Mississippi NAACP leaders want to know why the officer who shot an African-American man during a police road block is back on the street.
"We would like to see the officer, first off, taken off the streets again until this investigation has been conducted," said Rev. Jimmy Richardson, President of the Pearl River County NAACP.
Mississippi NAACP Vice President Clarence Magee agreed.
"Our whole intent is to be sure that if his civil rights are violated, somebody should answer for it," Magee said.
The officer was given five days off right after the incident, but his department had no policy in place to deal with officers involved in a shooting, according to Poplarville Police Chief Charlie Fazende. The incident in question involved 30-year-old Kirmon Warren of Slidell, who stopped in Poplarville to get gas.
"One officer walked up and asked me why I had my hands in my pocket,” he told TV station WLOX. “I told him it was no reason, and I took my hand out my pocket. I raised my hands and he told me to give him everything in my pocket. I followed his orders and gave him everything out of my pocket.”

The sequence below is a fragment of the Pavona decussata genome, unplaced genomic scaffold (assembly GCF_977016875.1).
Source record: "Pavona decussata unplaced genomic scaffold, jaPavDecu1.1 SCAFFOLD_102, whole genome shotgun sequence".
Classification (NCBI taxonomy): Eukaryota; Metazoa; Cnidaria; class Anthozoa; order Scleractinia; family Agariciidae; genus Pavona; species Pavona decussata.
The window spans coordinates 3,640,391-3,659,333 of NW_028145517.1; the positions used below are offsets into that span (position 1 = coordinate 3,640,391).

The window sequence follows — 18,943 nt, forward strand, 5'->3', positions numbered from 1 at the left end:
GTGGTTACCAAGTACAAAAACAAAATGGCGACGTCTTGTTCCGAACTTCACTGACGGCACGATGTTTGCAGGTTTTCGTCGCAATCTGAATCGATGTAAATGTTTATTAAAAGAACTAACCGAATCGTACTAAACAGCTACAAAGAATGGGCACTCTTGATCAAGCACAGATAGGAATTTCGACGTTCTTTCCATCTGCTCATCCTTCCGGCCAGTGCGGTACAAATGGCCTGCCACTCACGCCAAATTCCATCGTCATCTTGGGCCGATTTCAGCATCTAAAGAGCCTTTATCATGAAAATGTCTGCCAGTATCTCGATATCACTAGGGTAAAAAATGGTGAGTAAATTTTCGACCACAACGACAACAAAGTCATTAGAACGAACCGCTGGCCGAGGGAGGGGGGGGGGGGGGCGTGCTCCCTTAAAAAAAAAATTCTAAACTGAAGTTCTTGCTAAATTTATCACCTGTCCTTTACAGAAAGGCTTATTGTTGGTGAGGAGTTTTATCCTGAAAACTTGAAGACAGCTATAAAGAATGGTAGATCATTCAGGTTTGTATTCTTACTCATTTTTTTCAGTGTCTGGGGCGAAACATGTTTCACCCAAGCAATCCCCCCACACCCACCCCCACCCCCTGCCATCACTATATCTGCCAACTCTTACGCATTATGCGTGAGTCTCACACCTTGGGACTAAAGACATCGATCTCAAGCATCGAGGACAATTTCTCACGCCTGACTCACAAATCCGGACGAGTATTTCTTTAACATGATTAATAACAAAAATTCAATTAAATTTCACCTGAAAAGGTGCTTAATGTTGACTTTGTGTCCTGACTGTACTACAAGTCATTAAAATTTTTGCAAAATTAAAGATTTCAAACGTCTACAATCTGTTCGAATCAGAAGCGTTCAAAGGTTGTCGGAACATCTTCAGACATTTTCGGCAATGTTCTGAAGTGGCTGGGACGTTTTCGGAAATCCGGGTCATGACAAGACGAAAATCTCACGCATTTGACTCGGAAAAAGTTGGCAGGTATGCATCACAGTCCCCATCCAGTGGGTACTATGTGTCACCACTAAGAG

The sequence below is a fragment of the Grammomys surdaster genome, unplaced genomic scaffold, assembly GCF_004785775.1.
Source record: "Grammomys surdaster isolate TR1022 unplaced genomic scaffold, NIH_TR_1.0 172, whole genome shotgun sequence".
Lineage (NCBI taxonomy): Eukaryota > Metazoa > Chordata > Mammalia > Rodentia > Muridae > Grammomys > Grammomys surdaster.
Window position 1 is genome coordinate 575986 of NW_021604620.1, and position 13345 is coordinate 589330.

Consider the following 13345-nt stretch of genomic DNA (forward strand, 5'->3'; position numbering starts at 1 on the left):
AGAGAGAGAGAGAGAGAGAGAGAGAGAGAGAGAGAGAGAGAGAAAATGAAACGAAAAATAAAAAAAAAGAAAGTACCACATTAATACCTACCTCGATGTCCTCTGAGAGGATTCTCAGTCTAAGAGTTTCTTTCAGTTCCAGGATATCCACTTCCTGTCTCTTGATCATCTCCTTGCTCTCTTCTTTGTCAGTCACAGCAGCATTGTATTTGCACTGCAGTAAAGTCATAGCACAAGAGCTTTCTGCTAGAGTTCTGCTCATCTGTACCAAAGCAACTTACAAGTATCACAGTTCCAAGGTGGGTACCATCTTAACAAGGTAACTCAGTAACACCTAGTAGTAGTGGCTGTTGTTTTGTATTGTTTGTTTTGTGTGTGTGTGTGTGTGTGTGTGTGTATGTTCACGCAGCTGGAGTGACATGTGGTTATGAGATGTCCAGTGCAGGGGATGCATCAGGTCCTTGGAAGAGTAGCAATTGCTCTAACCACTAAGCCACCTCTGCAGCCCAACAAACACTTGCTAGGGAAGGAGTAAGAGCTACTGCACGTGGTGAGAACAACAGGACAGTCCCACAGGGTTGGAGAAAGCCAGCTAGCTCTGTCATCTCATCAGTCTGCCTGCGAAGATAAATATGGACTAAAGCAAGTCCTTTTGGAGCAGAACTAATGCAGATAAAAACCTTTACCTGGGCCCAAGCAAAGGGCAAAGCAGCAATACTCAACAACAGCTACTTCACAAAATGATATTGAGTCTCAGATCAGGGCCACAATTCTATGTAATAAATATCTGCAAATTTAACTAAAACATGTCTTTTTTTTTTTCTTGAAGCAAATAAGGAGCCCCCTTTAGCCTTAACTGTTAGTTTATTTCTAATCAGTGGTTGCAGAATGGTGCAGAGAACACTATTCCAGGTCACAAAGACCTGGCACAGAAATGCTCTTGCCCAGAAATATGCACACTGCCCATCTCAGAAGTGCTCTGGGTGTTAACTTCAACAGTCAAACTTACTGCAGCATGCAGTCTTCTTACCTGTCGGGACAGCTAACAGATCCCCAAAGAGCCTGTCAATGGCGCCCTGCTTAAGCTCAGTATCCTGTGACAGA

That’s when the situation escalated, Warren said.
"They opened the door and tried to snatch me out the car. I had my seat belt on because I'm at a check point and my car is still in drive. They tried to snatch me out the car. They said I'm resisting, and I'm telling them I'm not resisting. If they'd look they'd see I'm in my seat belt. Next thing I know, they're tazing me. As they are tazing, they're still trying to snatch me out the car.”
Warren said he has marks on his hands from the Taser gun which proves he had his hands up at the time he was Tased. At one point, he said, one of the four officer fired two shots through his rear window, hitting him in the back.
"I felt the blood, and I felt my whole side was wet. I looked at my girl who was riding with me and said, 'They shot me.' I just pulled off, I panicked," Warren said.
Richardson is angry.
"I would like to see it come from a professional opinion whether or not [the officer] is mentally fit to be placed back on the streets,” he said. “What we would like to see happen is policies and procedures put in place. We would like to see it go before the Board of Aldermen so they can vote on it one way or another.”